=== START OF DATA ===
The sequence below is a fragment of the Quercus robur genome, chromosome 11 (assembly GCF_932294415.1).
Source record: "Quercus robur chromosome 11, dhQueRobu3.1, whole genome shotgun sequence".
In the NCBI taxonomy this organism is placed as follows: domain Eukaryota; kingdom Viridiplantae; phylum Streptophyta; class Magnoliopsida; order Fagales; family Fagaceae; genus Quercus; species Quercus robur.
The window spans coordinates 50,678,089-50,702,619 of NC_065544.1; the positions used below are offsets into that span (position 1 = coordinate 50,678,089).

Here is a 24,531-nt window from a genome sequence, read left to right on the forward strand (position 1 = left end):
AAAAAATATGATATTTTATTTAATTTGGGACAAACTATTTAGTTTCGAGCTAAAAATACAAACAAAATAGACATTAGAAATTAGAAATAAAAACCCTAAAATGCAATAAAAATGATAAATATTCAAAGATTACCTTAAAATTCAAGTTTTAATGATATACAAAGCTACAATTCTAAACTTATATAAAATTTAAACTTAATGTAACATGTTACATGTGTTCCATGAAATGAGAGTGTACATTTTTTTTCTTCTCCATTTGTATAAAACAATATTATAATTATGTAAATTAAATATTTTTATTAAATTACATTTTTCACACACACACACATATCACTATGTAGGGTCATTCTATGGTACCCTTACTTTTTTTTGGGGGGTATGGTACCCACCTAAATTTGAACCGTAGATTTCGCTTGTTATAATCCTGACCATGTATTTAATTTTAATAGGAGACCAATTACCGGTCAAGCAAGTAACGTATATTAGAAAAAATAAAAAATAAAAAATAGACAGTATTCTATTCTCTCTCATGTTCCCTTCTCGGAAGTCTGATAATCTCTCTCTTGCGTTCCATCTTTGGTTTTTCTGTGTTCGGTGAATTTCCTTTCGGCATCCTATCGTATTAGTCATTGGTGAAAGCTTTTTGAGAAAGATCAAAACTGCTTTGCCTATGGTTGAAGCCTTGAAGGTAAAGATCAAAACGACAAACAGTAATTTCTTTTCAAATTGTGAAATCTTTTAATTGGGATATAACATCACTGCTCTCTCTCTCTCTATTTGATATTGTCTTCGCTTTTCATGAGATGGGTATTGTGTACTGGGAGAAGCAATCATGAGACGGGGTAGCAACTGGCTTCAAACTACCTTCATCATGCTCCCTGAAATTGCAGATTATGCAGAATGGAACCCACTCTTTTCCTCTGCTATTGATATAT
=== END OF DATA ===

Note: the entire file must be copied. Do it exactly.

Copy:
The sequence below is a fragment of the Quercus robur genome, chromosome 11 (assembly GCF_932294415.1).
Source record: "Quercus robur chromosome 11, dhQueRobu3.1, whole genome shotgun sequence".
In the NCBI taxonomy this organism is placed as follows: domain Eukaryota; kingdom Viridiplantae; phylum Streptophyta; class Magnoliopsida; order Fagales; family Fagaceae; genus Quercus; species Quercus robur.
The window spans coordinates 50,678,089-50,702,619 of NC_065544.1; the positions used below are offsets into that span (position 1 = coordinate 50,678,089).

Here is a 24,531-nt window from a genome sequence, read left to right on the forward strand (position 1 = left end):
AAAAAATATGATATTTTATTTAATTTGGGACAAACTATTTAGTTTCGAGCTAAAAATACAAACAAAATAGACATTAGAAATTAGAAATAAAAACCCTAAAATGCAATAAAAATGATAAATATTCAAAGATTACCTTAAAATTCAAGTTTTAATGATATACAAAGCTACAATTCTAAACTTATATAAAATTTAAACTTAATGTAACATGTTACATGTGTTCCATGAAATGAGAGTGTACATTTTTTTTCTTCTCCATTTGTATAAAACAATATTATAATTATGTAAATTAAATATTTTTATTAAATTACATTTTTCACACACACACACATATCACTATGTAGGGTCATTCTATGGTACCCTTACTTTTTTTTGGGGGGTATGGTACCCACCTAAATTTGAACCGTAGATTTCGCTTGTTATAATCCTGACCATGTATTTAATTTTAATAGGAGACCAATTACCGGTCAAGCAAGTAACGTATATTAGAAAAAATAAAAAATAAAAAATAGACAGTATTCTATTCTCTCTCATGTTCCCTTCTCGGAAGTCTGATAATCTCTCTCTTGCGTTCCATCTTTGGTTTTTCTGTGTTCGGTGAATTTCCTTTCGGCATCCTATCGTATTAGTCATTGGTGAAAGCTTTTTGAGAAAGATCAAAACTGCTTTGCCTATGGTTGAAGCCTTGAAGGTAAAGATCAAAACGACAAACAGTAATTTCTTTTCAAATTGTGAAATCTTTTAATTGGGATATAACATCACTGCTCTCTCTCTCTCTATTTGATATTGTCTTCGCTTTTCATGAGATGGGTATTGTGTACTGGGAGAAGCAATCATGAGACGGGGTAGCAACTGGCTTCAAACTACCTTCATCATGCTCCCTGAAATTGCAGATTATGCAGAATGGAACCCACTCTTTTCCTCTGCTATTGATATAT